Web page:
3 I am aware that I am here jumping into a lively contemporary debate on the correct in- terpretation of Hume, the debate on whether Hume is a Realist or not. The terms of this de- bate have often seemed a little mysterious to the present author, so let me just say here that I think that those who think Hume is a Realist (under the skin, or whatever) have been reading Hume—encouraged one has to say by his own inadvertent misdirection—too much in the light of the contemporary scientific (i.e. Newtonian) philosophy. Such a reading flies in the face of his manifest ignoring of contemporary science (except in one solitary footnote) and is forced to mangle his quite explicit and clear arguments to the contrary. My own view is that Hume is better seen as reviving a Medieval Ockhamism in the light of contemporary Lockean empiri-

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does not have available to him a God who can fill-in the gaps and provide the active force so he is left only with human psychology. This is, then, forced to do a great deal of the explanatory work that would normally be left to natural science. But if Hume’s metaphysics could be described as “Ockham minus God” his epistemology is simply pure Ockham (for the simple reason that Ockham’s epistemology is already minus God). His denial of causal necessities decouples events one from the other so that all that is left is regular succession and this, in turn, has implications for the ‘foundations of induction.’ Neither pure ( Demon- strative) reasoning nor deducing the logical consequences from our past expe- rience can lead us to believe that the future will resemble the past, since it is always conceivable, or possible, that ‘the course of nature may change,’ that snow may, in the future, burn rather than feel cold. But how does Hume know that it is possible that the course of nature may change? Only because he an- tecedently believes that there is no necessary connection between touching snow and it feeling cold—for if there were it would not be possible for it to be otherwise. 4 However, once Hume draws the conclusion that it is possible that the course of nature may change he is immediately inclined to believe that ‘inductive inference is without foundation’ and therefore, itself, merely a subjective matter. Thus Hume’s philosophy is of a piece: necessary connec- tions are projections of our inductive expectations and the latter are merely the workings of custom and habit. In this way Hume appears to have shown that there can be no inductive inference—that deductive inference is the only legitimate form of inference, the only one that ‘has a foundation.’ He has, in other words, proven inductive scepticism. The attentive reader of Hume may, however, wonder whether he has done anything more than simply assume inductive scepticism—or, what amounts to the same thing, assume Deductivism. His argument merely shows that our in- ductive expectations cannot have a deductive foundation, it is entirely neutral on the question of whether it has any other sort of foundation, or whether it might not simply be a different species of inference altogether. 5 Indeed if one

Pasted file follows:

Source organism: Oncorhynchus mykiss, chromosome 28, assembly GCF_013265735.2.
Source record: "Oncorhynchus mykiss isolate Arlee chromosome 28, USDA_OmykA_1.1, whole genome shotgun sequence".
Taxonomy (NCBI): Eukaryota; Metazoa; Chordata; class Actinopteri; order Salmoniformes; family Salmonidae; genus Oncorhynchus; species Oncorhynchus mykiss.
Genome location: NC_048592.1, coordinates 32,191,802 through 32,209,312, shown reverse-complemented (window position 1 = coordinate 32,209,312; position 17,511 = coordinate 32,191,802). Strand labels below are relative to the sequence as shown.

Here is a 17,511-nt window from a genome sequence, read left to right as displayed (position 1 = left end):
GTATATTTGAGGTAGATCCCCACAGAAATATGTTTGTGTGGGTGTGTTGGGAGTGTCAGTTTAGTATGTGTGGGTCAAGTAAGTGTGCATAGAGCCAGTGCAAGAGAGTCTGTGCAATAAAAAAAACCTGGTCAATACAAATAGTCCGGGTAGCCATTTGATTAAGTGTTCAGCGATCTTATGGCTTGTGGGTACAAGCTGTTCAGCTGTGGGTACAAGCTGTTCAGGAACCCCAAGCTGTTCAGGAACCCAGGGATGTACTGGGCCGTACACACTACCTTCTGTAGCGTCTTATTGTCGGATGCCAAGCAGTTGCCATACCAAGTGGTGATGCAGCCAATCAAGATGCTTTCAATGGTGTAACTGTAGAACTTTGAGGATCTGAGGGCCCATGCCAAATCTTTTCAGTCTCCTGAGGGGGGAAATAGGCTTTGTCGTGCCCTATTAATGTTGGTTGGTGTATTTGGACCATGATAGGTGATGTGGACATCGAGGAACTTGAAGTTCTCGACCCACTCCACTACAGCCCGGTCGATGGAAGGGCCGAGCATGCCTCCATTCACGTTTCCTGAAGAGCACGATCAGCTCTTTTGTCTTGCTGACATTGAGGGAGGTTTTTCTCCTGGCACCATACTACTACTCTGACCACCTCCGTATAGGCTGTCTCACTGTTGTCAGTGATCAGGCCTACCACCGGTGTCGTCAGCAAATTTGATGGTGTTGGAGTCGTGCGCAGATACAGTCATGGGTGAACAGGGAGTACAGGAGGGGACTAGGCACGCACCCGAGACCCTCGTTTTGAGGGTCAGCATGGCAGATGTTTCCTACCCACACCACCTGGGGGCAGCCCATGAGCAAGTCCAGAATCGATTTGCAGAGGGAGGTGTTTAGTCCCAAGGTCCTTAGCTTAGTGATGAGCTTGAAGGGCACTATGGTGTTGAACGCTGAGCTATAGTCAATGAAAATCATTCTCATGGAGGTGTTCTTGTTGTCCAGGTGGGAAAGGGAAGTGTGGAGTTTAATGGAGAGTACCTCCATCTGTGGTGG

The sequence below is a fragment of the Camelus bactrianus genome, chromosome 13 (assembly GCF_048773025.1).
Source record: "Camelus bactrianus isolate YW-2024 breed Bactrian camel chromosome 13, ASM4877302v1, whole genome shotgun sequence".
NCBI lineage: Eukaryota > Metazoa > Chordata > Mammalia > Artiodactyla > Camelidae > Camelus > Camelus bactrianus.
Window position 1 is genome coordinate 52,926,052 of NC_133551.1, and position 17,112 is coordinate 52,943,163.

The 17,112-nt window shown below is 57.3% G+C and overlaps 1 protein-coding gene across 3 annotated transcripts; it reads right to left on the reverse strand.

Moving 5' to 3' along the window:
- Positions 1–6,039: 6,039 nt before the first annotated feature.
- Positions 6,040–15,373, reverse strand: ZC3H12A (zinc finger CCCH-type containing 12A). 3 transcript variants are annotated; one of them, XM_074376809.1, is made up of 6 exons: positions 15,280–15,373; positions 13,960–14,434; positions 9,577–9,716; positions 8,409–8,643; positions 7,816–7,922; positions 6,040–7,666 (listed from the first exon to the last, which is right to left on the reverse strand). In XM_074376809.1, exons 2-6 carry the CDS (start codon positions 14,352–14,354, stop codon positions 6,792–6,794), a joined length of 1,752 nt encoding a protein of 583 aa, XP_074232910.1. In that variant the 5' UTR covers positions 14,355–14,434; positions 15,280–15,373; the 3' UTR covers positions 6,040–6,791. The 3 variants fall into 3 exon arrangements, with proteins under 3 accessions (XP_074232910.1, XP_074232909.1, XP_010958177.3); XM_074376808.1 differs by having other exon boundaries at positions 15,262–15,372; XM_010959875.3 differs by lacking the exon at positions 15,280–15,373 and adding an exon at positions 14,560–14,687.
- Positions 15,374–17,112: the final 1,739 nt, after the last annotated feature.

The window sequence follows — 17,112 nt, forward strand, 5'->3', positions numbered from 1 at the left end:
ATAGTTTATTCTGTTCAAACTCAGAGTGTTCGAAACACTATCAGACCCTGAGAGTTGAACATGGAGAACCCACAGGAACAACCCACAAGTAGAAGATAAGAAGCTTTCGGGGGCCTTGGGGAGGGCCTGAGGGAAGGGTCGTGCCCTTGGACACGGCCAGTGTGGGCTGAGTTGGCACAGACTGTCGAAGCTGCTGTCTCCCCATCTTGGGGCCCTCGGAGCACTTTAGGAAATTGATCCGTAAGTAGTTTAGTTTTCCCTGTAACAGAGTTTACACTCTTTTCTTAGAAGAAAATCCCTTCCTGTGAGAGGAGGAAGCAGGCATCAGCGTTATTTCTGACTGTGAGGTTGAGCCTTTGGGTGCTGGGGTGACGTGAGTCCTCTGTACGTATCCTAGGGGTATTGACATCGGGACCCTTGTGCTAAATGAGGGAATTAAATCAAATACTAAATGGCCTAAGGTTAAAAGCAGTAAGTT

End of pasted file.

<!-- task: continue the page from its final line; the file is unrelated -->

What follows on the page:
cism. Thus he is a late Medieval rather than an early Modern. (But one has to say that the misunderstandings of his philosophy were much abetted by his infuriating habit of ignoring all other philosophers—as though he were philosophising de novo .) 4 I cannot see that Hume has any non-question begging reason to believe that it is not a necessary truth that snow, tomorrow, will feel cold to the touch—particularly if we allow meta- physical necessities. And his stated reason is manifestly weak and, even, irrelevant. (There is also a confusion that runs through Hume’s entire discussion of necessary connections between types of events and between tokens. But I will not try to unravel it here.) 5 Of course if one could show that our inductive expectations were unjustified even as a species of probabilistic inference then one would have an interesting argument for inductive

Introduction

9